1,000-Cycle Lithium-Sulfur Battery Could Quintuple Electric Vehicle Ranges

A new biologically inspired battery membrane has enabled a battery with five times the capacity of the industry-standard lithium-ion design to run for the thousands of cycles needed to power an electric car.

A network of aramid nanofibers, recycled from Kevlar, can enable lithium-sulfur batteries to overcome their Achilles heel of cycle life – the number of times it can be charged and discharged – a team from the University of Michigan has shown.

“There are a number of reports claiming several hundred cycles for lithium-sulfur batteries, but it is achieved at the expense of other parameters – capacity, charging speed, resistance and safety. The challenge today is to make a battery that increases the cycle speed from the previously 10 cycles to hundreds of cycles and meets several other requirements, including cost, “said Nicholas Kotov, a professor at Irving Langmuir Distinguished University of Chemical Sciences and Engineering who led the research.

“Biomimetic construction of these batteries integrated two scales – molecular and nanoscale. For the first time, we integrated ionic selectivity of cell membranes and toughness of cartilage. Our integrated system approach enabled us to solve the overall challenges of lithium-sulfur batteries.”

Previously, his team had relied on networks of aramid nanofibers infused with an electrolyte gel to stop one of the main causes of short cycle life: dendrites growing from one electrode to another and piercing the membrane. The toughness of aramid fibers stops the dendrites.

But lithium sulfur batteries have another problem: Small molecules of lithium and sulfur are formed and flow to the lithium, getting stuck and reducing the capacity of the battery. The membrane was needed to allow lithium ions to flow from lithium to sulfur and back – and to block the lithium and sulfur particles, known as lithium polysulfides. This ability is called ion selectivity.

“Inspired by biological ion channels, we designed highways for lithium ions where lithium polysulfides cannot pass tolls,” said Ahmet Emre, a postdoc researcher in chemical engineering and co-author of the paper in Nature Communications.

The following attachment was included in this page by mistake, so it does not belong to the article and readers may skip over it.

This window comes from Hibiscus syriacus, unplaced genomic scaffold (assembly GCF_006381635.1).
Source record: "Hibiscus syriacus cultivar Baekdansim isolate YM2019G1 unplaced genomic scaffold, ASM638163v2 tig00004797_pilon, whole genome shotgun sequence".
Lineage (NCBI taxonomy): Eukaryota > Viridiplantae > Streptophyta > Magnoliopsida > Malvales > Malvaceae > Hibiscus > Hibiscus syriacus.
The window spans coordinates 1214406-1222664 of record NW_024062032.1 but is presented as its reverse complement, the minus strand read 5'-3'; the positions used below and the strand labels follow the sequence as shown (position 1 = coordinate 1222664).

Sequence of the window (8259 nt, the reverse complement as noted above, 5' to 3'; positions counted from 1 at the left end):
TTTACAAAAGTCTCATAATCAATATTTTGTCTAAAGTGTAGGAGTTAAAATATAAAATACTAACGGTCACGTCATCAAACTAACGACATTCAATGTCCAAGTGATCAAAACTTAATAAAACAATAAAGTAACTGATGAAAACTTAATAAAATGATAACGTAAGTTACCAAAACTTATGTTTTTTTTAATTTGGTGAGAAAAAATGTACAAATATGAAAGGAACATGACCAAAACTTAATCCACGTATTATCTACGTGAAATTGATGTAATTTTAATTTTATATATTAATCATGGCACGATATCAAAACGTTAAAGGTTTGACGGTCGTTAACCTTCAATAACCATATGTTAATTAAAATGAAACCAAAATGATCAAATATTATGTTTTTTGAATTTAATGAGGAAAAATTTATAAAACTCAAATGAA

At the beginning of the experiment, the lithium polysulphides are only on the left side of the battery cell, for both the industry’s Celgard membrane (left) and the UM aramid nanofiber membrane (right). Credit: Ahmet Emre, Kotov Lab

The lithium ions and lithium polysulfides are similar in size, so it was not enough to block the lithium polysulfides by making small channels. By mimicking pores in biological membranes, UM researchers added an electric charge to the pores in the battery membrane.

They did so by utilizing the lithium polysulfides themselves: they adhered to the aramid nanofibers, and their negative charges repelled the lithium polysulfide ions that continued to form at the sulfur electrode. However, positively charged lithium ions could pass freely.

Just half an hour later, the Celgard membrane (left) leaks lithium polysulphides. However, the UM membrane (right) completely blocks the lithium polysulfides 96 hours later. Image credit: Ahmet Emre, Kotov Lab

“Achieving record levels for multiple parameters for multiple material properties is what is needed now for car batteries,” Kotov said. “It’s a bit like gymnastics for the Olympics – you have to be perfect everywhere, including the sustainability of their production.”

As a battery, Kotov says the design is “almost perfect”, with its capacity and efficiency approaching theoretical limits. It can also handle extreme temperatures in cars’ lives, from the heat of charging in full sun to the cold of winter. However, real-world cycle life can be shorter with fast charging, more like 1,000 cycles, he says. This is considered a ten-year lifespan.

Along with the higher capacity, lithium-sulfur batteries have sustainability advantages over other lithium-ion batteries. Sulfur is much more abundant than cobalt of lithium-ion electrodes. In addition, the aramid fibers of the battery membrane can be recycled from old bulletproof vests.

The research was funded by the National Science Foundation and the Department of Defense. The team studied the membrane at the Michigan Center for Materials Characterization. The University of Michigan has patented the membrane, and Kotov is developing a company to bring it to market.

Kotov is also Joseph B. and Florence V. Cejka Professor of Engineering and Professor of Chemical Engineering, Materials Science and Engineering and Macromolecular Science and Engineering.

More information: Study: Multifactorial construction of biomimetic membranes for batteries with several high-performance parameters (DOI: 10.1038 / s41467-021-27861-w)

Originally published by Michigan News, University of Michigan.

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